Having attended many of Symprove and Meagher’s Gut Health events and hearing all about the research with medical studies and corresponding results ( check out this link to the Symprove website for more information) on the effects of a unhealthy / leaky gut on so many conditions from Parkinson’s to depression, why wouldn’t you want to make sure that your gut is as healthy as it can be.
For me personally, once I had an understanding of how the gut worked and the effects an unhealthy one can have, I made it a priority to give myself the best defence against illness. In the words of Symprove’s founder Barry Smith, the gut is like the plumbing system of your house. You can have a pretty house with fancy windows and doors, with beautiful hanging baskets and curtains but if that house has a blockage in the pipes and you just ignore it, it will eventually lead to leaks and cracks and the internal running of the house will slow down and stop causing all sorts of havoc that no amount of cosmetic work will cover up.
How can we help prevent leaky gut and optimise our gut health?
let’s take a look at what’s inside our GI tract and how it impacts us on a daily basis and then we can figure out what affects it.
Have you heard of the word microbiome? If you haven’t heard about it yet trust me you will, everyone will soon jump on the biome band wagon claiming their product has gut healing powers.
Your microbiome is a massive eco system made up of trillions of organisms (bacteria, fungi and viruses) that all live in your digestive tract. Collectively they weigh 2 KILOS and yes you read that right, in fact they weigh more than your brain! Your body actually contains more bacterial cells than human cells. We call these good microbes’ “probiotics”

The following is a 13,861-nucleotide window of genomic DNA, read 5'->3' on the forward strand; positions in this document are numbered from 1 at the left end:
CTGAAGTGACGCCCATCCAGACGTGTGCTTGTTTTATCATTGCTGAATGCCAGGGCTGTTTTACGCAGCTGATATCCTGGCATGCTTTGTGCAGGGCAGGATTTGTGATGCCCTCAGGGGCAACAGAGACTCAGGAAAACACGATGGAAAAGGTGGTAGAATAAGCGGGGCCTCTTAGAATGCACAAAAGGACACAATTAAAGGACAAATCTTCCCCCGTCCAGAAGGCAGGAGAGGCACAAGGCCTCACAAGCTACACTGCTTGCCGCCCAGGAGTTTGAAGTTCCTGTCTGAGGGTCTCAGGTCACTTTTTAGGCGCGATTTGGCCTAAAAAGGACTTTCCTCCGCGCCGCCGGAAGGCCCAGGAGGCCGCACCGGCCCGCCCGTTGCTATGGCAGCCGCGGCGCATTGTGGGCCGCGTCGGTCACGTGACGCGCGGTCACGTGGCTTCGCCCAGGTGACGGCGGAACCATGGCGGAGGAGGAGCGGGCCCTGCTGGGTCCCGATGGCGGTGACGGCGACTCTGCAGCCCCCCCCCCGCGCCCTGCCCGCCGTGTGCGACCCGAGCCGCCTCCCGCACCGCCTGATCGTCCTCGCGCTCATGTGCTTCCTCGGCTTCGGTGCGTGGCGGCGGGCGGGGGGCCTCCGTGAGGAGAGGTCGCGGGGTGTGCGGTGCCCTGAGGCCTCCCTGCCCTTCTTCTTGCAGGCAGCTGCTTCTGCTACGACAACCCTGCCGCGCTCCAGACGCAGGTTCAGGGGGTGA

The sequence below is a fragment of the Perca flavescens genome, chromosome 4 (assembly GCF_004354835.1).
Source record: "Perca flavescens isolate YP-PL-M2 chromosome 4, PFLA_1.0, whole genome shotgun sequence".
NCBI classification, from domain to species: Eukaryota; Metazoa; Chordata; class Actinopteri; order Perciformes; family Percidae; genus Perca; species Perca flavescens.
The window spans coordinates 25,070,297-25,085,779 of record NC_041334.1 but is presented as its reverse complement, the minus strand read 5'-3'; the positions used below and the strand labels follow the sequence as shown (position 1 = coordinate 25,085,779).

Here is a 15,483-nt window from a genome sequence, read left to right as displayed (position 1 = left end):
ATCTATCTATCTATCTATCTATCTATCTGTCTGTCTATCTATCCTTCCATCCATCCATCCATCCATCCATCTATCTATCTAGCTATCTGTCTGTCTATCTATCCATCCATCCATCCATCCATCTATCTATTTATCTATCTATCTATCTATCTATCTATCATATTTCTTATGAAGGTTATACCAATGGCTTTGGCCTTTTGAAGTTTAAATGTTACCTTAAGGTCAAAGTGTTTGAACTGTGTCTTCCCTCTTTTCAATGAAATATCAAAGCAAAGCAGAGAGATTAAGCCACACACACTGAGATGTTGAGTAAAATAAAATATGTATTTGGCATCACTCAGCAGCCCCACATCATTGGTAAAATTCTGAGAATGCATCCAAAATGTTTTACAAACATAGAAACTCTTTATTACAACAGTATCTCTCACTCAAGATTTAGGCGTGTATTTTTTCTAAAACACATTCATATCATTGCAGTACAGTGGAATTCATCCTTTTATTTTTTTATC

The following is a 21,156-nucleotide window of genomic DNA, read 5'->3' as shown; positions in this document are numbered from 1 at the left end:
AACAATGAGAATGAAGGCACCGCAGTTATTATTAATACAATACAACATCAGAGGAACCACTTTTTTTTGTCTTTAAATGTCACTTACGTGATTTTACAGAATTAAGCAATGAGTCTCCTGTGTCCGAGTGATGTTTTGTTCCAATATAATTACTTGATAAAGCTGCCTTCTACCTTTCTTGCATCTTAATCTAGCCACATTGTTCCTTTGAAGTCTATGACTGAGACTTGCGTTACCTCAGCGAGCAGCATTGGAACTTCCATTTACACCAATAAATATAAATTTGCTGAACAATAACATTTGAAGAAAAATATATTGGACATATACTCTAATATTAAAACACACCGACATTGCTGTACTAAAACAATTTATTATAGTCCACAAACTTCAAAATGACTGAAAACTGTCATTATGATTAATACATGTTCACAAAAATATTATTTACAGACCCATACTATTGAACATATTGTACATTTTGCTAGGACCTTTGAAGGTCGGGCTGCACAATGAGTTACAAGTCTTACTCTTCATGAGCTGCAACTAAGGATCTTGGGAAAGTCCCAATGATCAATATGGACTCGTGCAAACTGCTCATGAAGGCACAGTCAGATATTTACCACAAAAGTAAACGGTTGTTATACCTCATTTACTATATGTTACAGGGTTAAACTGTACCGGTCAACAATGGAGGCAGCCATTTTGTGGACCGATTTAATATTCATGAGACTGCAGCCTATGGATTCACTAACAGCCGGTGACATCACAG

Why should you care about your Microbiome?
Many of these trillion microbes are essential for your health and can influence so many things in your body, digestion, defend against pathogens, support detoxification, break down complex carbohydrates, teach your immune system, affect your performance levels in sports and even your emotions. Yes, your emotions. Did you know that 90% of the “happy hormone” aka serotonin is made in your GI tract? Serotonin regulates mood, depression and anxiety. Why do you think so many terms such as trust your gut, your gut instinct, and happy gut happy life have come from? Think about it, our guts are pretty amazing and we are only on the cusp of discovering what these microbes can do, after all there are TRILLIONS of them and your gut microbiome is as dense and diverse as the amazon rainforest. Scientists are now treating the gut as its own organ, even a second brain. As I mentioned before whilst a majority of our biome make up is influenced from birth there are a lot of outside factors that can influence it on a daily basis such as, diet, stress, antibiotics and exercise.
Good sleep, a good diet and plenty of exercise coupled with playing outside and exposure to animals / dirt all reportedly help with the delicate balance between good and bad microbes. However, today for the vast majority of people this just isn’t viable, busy work schedules, processed convenience food, modern transportation, social media, technology and overuse of antibiotics means that we cannot support our gut like we are supposed to. This is where live bacteria supplements such as Symprove can help.
Check out my second blog here to see why Symprove is different to everything else on the market and why I will always continue to take Symprove.